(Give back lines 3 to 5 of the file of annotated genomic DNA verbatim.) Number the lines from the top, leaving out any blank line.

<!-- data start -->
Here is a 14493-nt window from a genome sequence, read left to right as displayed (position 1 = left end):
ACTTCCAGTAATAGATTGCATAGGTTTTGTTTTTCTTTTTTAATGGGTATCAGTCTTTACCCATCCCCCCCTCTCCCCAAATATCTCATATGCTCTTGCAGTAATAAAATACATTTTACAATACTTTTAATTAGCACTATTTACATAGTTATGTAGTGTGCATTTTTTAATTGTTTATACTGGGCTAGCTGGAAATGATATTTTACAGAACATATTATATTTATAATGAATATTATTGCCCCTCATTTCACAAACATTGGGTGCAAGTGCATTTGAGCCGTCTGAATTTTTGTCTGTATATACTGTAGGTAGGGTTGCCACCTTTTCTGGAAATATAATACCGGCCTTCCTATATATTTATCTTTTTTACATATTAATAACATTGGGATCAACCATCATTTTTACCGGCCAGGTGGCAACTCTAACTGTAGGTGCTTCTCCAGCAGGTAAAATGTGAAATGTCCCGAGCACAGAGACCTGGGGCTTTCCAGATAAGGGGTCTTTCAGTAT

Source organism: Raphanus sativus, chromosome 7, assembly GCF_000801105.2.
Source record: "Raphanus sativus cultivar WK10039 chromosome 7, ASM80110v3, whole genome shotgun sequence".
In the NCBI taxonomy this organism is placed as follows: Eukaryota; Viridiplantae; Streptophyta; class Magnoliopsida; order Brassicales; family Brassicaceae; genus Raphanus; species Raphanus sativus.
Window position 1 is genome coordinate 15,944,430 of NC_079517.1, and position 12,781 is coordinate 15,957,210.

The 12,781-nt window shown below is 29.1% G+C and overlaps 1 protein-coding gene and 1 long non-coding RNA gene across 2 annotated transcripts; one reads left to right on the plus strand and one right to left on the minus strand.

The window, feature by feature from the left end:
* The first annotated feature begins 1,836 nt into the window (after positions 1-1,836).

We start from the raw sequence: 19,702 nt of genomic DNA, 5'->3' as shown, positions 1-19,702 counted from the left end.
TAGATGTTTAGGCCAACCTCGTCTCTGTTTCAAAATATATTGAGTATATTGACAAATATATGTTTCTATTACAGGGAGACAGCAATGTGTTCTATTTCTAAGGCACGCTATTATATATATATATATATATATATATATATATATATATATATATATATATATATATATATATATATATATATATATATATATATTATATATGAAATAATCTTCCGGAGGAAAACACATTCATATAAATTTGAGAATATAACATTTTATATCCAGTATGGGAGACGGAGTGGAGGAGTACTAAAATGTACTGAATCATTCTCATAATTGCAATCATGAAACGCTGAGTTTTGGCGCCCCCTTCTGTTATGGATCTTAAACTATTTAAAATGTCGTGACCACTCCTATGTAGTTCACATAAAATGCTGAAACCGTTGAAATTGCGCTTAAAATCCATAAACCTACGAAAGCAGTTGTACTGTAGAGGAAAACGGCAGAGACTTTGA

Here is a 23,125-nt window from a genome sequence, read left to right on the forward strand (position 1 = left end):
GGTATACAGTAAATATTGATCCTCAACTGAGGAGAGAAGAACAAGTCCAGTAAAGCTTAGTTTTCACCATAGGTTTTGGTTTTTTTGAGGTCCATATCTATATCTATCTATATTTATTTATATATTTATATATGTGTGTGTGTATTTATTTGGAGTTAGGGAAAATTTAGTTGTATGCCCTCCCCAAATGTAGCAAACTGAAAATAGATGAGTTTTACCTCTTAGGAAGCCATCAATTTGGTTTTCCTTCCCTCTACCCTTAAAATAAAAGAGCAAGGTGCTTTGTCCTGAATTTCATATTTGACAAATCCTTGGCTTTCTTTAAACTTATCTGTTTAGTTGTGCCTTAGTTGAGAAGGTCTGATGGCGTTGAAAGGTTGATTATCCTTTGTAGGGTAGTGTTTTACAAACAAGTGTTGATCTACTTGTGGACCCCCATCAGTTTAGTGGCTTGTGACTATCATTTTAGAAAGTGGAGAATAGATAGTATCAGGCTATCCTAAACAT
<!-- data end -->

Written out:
Source organism: Raphanus sativus, chromosome 7, assembly GCF_000801105.2.
Source record: "Raphanus sativus cultivar WK10039 chromosome 7, ASM80110v3, whole genome shotgun sequence".
In the NCBI taxonomy this organism is placed as follows: Eukaryota; Viridiplantae; Streptophyta; class Magnoliopsida; order Brassicales; family Brassicaceae; genus Raphanus; species Raphanus sativus.